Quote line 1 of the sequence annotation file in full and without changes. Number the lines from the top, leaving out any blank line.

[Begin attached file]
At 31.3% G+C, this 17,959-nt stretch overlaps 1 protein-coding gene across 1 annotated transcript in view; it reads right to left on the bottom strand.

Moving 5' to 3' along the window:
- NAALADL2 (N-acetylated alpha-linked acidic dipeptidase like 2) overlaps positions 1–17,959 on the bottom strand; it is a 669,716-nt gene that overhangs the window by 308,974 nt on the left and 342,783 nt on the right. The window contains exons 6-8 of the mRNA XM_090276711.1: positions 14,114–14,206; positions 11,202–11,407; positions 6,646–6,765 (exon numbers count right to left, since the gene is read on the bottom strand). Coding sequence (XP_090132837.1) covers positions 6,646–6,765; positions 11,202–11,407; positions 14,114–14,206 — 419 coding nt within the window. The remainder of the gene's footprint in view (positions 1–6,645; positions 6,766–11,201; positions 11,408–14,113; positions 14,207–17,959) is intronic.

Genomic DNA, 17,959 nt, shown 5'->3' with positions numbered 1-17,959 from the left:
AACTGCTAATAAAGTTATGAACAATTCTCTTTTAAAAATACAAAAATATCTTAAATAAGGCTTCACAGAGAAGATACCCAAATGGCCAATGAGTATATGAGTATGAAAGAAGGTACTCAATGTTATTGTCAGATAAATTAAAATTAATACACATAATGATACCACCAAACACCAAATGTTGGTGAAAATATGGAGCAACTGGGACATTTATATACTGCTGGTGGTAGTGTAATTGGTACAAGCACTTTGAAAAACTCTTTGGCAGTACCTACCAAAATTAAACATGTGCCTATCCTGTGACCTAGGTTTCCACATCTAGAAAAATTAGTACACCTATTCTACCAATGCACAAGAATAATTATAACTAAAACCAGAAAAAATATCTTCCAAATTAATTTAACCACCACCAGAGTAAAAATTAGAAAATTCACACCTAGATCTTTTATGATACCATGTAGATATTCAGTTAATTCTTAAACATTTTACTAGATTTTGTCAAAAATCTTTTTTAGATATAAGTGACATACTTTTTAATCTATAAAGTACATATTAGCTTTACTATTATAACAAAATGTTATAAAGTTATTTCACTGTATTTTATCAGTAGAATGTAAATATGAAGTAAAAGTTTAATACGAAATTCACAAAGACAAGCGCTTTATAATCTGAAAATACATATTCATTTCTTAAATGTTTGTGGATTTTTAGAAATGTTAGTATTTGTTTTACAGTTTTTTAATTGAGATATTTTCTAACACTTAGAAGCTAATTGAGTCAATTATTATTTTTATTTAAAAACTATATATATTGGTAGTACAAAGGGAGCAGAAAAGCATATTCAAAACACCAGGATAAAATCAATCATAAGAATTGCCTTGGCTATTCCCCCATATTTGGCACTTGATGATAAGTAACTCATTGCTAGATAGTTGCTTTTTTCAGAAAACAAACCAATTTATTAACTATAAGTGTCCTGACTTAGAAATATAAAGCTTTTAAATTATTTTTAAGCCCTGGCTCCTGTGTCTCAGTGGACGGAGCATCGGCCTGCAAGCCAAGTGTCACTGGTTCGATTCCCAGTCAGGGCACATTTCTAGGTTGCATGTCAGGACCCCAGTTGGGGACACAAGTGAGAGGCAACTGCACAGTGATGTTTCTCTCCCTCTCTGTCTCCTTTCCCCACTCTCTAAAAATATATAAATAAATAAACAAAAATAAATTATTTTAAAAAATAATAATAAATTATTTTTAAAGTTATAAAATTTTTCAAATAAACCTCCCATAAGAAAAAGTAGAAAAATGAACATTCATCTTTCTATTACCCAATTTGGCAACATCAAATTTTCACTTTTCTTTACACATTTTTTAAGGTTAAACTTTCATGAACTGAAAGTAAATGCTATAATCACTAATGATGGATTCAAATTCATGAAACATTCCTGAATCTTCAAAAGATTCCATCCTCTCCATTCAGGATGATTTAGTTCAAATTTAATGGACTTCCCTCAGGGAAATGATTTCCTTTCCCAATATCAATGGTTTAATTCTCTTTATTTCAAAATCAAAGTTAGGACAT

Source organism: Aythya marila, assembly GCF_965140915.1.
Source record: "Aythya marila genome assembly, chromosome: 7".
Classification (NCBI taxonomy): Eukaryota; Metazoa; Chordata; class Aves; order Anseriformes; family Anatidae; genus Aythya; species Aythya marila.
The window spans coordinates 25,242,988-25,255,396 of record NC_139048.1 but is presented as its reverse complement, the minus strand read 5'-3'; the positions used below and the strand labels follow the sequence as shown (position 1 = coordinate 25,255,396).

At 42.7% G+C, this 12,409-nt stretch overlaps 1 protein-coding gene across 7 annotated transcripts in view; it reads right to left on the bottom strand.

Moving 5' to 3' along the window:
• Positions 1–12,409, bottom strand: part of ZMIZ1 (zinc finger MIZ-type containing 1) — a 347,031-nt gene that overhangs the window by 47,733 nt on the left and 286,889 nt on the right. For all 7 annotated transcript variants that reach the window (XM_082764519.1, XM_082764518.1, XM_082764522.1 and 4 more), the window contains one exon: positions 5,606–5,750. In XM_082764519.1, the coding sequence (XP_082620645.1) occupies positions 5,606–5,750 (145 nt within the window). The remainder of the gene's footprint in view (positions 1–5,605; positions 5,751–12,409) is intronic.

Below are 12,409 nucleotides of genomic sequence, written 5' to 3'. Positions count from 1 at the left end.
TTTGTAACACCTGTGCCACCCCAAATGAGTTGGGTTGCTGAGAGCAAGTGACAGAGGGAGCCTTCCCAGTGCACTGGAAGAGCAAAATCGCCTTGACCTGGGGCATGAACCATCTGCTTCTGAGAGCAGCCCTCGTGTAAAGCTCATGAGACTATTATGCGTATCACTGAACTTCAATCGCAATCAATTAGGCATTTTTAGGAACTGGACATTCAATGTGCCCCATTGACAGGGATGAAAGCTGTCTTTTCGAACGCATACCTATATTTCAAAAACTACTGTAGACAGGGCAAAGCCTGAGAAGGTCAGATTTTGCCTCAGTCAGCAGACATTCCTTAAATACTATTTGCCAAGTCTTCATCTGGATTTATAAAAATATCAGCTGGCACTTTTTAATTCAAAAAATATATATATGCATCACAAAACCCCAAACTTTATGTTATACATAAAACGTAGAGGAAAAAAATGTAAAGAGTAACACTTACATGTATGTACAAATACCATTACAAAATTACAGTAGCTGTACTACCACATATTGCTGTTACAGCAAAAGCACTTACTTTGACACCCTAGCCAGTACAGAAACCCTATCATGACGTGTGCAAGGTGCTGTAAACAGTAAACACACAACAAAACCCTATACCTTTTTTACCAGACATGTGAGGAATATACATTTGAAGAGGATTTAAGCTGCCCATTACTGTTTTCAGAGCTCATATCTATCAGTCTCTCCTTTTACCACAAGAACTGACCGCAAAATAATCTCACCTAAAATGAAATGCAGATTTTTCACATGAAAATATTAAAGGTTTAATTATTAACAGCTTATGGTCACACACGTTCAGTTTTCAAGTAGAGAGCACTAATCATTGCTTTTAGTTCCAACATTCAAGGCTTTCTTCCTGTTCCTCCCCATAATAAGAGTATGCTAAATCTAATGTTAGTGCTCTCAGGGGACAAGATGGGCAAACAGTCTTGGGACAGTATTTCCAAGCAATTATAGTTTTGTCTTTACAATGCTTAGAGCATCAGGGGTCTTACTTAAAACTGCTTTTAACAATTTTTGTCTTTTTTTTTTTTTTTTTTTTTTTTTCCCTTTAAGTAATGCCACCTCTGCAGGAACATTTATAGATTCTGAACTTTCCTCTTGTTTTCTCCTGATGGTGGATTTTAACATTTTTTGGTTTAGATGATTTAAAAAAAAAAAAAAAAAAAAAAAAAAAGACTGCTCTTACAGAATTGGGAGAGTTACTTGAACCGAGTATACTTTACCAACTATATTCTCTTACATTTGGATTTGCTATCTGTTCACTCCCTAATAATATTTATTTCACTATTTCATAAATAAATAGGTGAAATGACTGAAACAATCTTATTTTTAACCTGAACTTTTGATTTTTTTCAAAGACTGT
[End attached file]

At 31.3% G+C, this 17,959-nt stretch overlaps 1 protein-coding gene across 1 annotated transcript in view; it reads right to left on the bottom strand.